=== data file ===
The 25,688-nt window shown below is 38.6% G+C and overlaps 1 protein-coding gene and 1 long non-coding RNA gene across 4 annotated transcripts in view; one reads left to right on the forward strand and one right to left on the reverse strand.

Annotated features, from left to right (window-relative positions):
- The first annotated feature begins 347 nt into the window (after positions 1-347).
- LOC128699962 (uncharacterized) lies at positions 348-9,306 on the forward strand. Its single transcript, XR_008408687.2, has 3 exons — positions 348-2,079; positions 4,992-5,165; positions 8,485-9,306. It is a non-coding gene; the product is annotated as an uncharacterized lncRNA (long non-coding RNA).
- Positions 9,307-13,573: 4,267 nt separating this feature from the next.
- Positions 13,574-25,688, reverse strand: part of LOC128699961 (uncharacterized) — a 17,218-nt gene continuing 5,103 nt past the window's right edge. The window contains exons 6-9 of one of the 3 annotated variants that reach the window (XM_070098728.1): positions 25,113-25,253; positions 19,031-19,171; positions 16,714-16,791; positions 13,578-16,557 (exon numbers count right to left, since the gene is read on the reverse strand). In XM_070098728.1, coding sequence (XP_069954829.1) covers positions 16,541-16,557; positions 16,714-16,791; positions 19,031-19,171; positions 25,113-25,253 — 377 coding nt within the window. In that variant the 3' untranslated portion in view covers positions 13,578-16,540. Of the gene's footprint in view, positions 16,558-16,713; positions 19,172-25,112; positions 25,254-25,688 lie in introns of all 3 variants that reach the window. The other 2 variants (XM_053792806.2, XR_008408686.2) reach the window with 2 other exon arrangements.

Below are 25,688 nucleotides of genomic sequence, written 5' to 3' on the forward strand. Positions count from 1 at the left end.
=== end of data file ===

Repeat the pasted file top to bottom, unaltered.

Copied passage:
The 25,688-nt window shown below is 38.6% G+C and overlaps 1 protein-coding gene and 1 long non-coding RNA gene across 4 annotated transcripts in view; one reads left to right on the forward strand and one right to left on the reverse strand.

Annotated features, from left to right (window-relative positions):
- The first annotated feature begins 347 nt into the window (after positions 1-347).
- LOC128699962 (uncharacterized) lies at positions 348-9,306 on the forward strand. Its single transcript, XR_008408687.2, has 3 exons — positions 348-2,079; positions 4,992-5,165; positions 8,485-9,306. It is a non-coding gene; the product is annotated as an uncharacterized lncRNA (long non-coding RNA).
- Positions 9,307-13,573: 4,267 nt separating this feature from the next.
- Positions 13,574-25,688, reverse strand: part of LOC128699961 (uncharacterized) — a 17,218-nt gene continuing 5,103 nt past the window's right edge. The window contains exons 6-9 of one of the 3 annotated variants that reach the window (XM_070098728.1): positions 25,113-25,253; positions 19,031-19,171; positions 16,714-16,791; positions 13,578-16,557 (exon numbers count right to left, since the gene is read on the reverse strand). In XM_070098728.1, coding sequence (XP_069954829.1) covers positions 16,541-16,557; positions 16,714-16,791; positions 19,031-19,171; positions 25,113-25,253 — 377 coding nt within the window. In that variant the 3' untranslated portion in view covers positions 13,578-16,540. Of the gene's footprint in view, positions 16,558-16,713; positions 19,172-25,112; positions 25,254-25,688 lie in introns of all 3 variants that reach the window. The other 2 variants (XM_053792806.2, XR_008408686.2) reach the window with 2 other exon arrangements.

Below are 25,688 nucleotides of genomic sequence, written 5' to 3' on the forward strand. Positions count from 1 at the left end.